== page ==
Board and volunteer recruitment and retention are essential to any nonprofit organization. Board members and volunteers can make or break a nonprofit organization. The goal is for these individuals to make – NOT break. In a five-part series, I am honored to share with you my top five tips for recruiting and retaining high-performing board members and volunteers.
My fifth tip is to evaluate your volunteers.
Following are key points to keep in mind:
- Now that you have recruited high-performing board members and volunteers and you are doing a pretty good job of retaining them, you must evaluate them.
- Some organizations are not comfortable evaluating their volunteers, because the volunteers are not being compensated monetarily.
- That does not matter. Any board member or volunteer who is not comfortable being evaluated probably should NOT serve on your board.
- The evaluation process should be simple and efficient. You will review the board member responsibilities and rate, on a scale of 1 to 5 with 5 being the highest, how well each board member is doing with each responsibility.
- This evaluation should be conducted by the nominating committee once a year at the conclusion of your fiscal year.
- The evaluation should be documented in writing and discussed with each board member in person.
- Those board members who are doing well should be told that and commended for their service. If there are areas for improvement, that information should be shared as well.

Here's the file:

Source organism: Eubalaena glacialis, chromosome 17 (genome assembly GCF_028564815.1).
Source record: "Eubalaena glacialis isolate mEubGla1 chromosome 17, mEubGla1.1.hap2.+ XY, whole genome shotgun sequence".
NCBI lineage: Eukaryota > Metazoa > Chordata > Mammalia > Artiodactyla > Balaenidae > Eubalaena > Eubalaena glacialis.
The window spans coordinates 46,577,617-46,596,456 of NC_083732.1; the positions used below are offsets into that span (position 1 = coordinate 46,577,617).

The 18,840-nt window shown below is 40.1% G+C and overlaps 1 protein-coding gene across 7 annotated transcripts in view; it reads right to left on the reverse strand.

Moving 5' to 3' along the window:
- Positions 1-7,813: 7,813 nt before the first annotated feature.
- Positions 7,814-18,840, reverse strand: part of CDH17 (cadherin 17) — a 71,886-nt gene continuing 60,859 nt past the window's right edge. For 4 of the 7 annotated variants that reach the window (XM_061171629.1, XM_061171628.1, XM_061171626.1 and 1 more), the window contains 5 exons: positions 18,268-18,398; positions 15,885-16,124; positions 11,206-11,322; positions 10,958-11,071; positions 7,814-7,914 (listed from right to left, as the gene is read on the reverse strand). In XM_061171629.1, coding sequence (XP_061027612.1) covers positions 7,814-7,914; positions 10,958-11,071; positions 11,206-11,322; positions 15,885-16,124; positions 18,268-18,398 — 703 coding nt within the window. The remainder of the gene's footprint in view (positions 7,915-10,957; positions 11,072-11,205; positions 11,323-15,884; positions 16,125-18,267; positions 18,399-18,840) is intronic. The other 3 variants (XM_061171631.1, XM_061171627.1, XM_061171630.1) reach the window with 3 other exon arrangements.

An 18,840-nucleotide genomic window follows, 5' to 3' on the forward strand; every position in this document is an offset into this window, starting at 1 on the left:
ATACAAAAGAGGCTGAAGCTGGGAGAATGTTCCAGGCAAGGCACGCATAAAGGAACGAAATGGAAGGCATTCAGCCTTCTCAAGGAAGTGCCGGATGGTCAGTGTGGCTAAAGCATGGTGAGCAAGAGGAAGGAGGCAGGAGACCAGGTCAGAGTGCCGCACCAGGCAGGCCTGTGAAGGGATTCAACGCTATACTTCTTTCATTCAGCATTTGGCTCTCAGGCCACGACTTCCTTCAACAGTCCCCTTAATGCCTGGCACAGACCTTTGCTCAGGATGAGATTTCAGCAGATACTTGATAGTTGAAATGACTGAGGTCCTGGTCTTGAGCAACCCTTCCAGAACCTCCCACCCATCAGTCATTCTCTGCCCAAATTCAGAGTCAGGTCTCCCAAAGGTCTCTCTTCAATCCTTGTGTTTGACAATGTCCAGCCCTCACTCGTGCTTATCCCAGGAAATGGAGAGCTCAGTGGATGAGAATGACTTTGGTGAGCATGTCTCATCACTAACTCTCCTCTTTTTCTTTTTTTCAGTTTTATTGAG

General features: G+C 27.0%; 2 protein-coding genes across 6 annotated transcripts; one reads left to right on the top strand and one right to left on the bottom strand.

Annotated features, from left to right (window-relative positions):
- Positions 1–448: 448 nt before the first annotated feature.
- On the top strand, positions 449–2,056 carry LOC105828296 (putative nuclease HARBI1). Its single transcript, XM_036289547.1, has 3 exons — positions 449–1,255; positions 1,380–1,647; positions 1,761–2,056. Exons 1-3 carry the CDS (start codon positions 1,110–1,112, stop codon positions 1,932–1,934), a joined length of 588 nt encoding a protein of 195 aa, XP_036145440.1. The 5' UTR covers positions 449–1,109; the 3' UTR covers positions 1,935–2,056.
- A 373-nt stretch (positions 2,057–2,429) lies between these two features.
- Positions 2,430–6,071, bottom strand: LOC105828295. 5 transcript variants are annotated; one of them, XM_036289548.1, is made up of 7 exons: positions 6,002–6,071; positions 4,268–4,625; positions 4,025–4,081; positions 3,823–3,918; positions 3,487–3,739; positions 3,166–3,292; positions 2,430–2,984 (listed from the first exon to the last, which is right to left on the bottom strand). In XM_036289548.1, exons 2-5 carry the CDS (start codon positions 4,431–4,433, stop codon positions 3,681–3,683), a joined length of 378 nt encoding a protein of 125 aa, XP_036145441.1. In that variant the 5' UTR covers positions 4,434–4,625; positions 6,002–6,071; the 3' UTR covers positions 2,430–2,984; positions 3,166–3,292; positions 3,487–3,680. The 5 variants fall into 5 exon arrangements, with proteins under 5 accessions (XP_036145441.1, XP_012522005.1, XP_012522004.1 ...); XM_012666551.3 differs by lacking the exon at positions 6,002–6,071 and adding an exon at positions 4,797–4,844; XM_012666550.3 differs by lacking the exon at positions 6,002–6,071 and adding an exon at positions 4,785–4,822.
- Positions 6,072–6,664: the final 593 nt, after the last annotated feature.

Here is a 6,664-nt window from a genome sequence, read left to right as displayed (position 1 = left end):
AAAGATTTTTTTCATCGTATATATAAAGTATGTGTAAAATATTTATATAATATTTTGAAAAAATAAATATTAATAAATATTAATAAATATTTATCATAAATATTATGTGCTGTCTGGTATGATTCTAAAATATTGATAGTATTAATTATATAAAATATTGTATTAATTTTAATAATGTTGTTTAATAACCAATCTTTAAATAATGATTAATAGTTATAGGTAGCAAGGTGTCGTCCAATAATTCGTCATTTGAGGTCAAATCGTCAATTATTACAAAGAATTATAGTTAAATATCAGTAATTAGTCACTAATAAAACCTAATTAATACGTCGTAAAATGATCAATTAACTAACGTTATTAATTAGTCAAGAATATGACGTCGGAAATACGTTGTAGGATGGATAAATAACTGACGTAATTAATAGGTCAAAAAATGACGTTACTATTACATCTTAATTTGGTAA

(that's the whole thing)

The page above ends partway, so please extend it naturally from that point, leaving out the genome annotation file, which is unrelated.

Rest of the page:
- Those board members who are not doing well should be told that and given suggestions to improve. As always, please start off with the positive – when applicable – and transition to the areas that need improvement.
- When appropriate, you might want to suggest that a board member resign from the board or take a break from the board and reapply for membership in the future.
- I have worked with 10 boards over the course of my professional career. In cases when board members were not doing well, when they were asked to resign, they were relieved. Most low-performing board members are aware they are not performing well and want to do better. Help them to find a more appropriate role in your organization or help them to resign gracefully.
I recommend that you:
- Remember that high-performing board members do NOT like serving with low-performing board members. Therefore, it is your responsibility to evaluate your board members and thus remove the low-performing ones.
- Note that it is your responsibility to hold board members and volunteers accountable and to be honest, candid and respectful with your feedback
What idea do you have?